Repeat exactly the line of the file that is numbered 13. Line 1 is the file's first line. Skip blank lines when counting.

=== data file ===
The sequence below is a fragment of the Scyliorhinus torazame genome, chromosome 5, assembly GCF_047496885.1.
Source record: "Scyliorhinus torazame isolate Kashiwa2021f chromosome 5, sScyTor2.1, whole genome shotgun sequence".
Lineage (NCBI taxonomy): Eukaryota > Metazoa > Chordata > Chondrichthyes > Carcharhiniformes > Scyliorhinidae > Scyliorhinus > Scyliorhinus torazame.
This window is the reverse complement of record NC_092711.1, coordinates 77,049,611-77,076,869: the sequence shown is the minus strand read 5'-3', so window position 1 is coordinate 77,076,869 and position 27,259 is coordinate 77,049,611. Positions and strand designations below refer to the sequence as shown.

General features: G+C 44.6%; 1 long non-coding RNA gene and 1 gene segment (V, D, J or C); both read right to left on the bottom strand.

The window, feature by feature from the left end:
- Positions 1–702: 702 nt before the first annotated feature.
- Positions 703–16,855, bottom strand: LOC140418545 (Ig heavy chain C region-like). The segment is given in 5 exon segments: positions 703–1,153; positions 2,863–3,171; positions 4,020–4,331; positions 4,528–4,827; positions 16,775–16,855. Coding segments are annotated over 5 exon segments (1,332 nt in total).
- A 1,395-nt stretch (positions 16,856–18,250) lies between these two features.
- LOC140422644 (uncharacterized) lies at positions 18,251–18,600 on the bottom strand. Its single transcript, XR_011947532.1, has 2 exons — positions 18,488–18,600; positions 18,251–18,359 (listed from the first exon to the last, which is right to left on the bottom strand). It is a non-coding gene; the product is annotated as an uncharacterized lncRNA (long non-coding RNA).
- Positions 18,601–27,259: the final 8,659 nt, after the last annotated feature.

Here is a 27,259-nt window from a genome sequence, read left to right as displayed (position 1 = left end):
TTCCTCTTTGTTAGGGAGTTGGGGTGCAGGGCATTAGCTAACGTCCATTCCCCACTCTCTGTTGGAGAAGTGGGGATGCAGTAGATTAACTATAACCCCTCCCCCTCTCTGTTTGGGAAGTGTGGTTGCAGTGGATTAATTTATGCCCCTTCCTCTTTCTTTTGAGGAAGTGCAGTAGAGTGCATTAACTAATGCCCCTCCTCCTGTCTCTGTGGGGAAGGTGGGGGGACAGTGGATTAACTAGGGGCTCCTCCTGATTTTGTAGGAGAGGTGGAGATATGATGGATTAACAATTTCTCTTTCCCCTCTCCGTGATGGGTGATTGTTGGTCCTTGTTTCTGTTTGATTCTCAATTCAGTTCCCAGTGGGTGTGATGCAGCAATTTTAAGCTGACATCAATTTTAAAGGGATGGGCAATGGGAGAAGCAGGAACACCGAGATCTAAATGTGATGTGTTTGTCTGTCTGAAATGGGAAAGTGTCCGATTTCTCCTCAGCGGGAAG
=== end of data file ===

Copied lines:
TTCCTCTTTGTTAGGGAGTTGGGGTGCAGGGCATTAGCTAACGTCCATTCCCCACTCTCTGTTGGAGAAGTGGGGATGCAGTAGATTAACTATAACCCCTCCCCCTCTCTGTTTGGGAAGTGTGGTTGCAGTGGATTAATTTATGCCCCTTCCTCTTTCTTTTGAGGAAGTGCAGTAGAGTGCATTAACTAATGCCCCTCCTCCTGTCTCTGTGGGGAAGGTGGGGGGACAGTGGATTAACTAGGGGCTCCTCCTGATTTTGTAGGAGAGGTGGAGATATGATGGATTAACAATTTCTCTTTCCCCTCTCCGTGATGGGTGATTGTTGGTCCTTGTTTCTGTTTGATTCTCAATTCAGTTCCCAGTGGGTGTGATGCAGCAATTTTAAGCTGACATCAATTTTAAAGGGATGGGCAATGGGAGAAGCAGGAACACCGAGATCTAAATGTGATGTGTTTGTCTGTCTGAAATGGGAAAGTGTCCGATTTCTCCTCAGCGGGAAG